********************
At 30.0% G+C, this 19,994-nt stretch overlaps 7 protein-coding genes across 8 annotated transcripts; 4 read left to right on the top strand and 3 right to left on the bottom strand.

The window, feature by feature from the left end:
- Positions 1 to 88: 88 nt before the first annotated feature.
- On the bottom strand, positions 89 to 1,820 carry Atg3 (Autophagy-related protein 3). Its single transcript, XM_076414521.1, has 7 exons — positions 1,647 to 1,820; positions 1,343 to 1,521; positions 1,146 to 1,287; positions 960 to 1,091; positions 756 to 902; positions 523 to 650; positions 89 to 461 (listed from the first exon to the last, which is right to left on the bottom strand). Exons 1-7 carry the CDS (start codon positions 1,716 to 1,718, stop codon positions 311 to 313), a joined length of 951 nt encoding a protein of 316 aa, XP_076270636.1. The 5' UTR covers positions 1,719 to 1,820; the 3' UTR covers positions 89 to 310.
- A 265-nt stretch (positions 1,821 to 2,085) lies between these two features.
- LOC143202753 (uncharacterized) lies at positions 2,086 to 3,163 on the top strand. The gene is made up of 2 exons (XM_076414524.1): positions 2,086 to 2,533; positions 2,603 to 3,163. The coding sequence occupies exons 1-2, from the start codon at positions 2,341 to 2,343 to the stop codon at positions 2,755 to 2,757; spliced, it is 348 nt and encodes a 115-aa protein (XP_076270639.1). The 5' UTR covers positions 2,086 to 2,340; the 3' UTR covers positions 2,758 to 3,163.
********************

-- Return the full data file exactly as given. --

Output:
At 30.0% G+C, this 19,994-nt stretch overlaps 7 protein-coding genes across 8 annotated transcripts; 4 read left to right on the top strand and 3 right to left on the bottom strand.

The window, feature by feature from the left end:
- Positions 1 to 88: 88 nt before the first annotated feature.
- On the bottom strand, positions 89 to 1,820 carry Atg3 (Autophagy-related protein 3). Its single transcript, XM_076414521.1, has 7 exons — positions 1,647 to 1,820; positions 1,343 to 1,521; positions 1,146 to 1,287; positions 960 to 1,091; positions 756 to 902; positions 523 to 650; positions 89 to 461 (listed from the first exon to the last, which is right to left on the bottom strand). Exons 1-7 carry the CDS (start codon positions 1,716 to 1,718, stop codon positions 311 to 313), a joined length of 951 nt encoding a protein of 316 aa, XP_076270636.1. The 5' UTR covers positions 1,719 to 1,820; the 3' UTR covers positions 89 to 310.
- A 265-nt stretch (positions 1,821 to 2,085) lies between these two features.
- LOC143202753 (uncharacterized) lies at positions 2,086 to 3,163 on the top strand. The gene is made up of 2 exons (XM_076414524.1): positions 2,086 to 2,533; positions 2,603 to 3,163. The coding sequence occupies exons 1-2, from the start codon at positions 2,341 to 2,343 to the stop codon at positions 2,755 to 2,757; spliced, it is 348 nt and encodes a 115-aa protein (XP_076270639.1). The 5' UTR covers positions 2,086 to 2,340; the 3' UTR covers positions 2,758 to 3,163.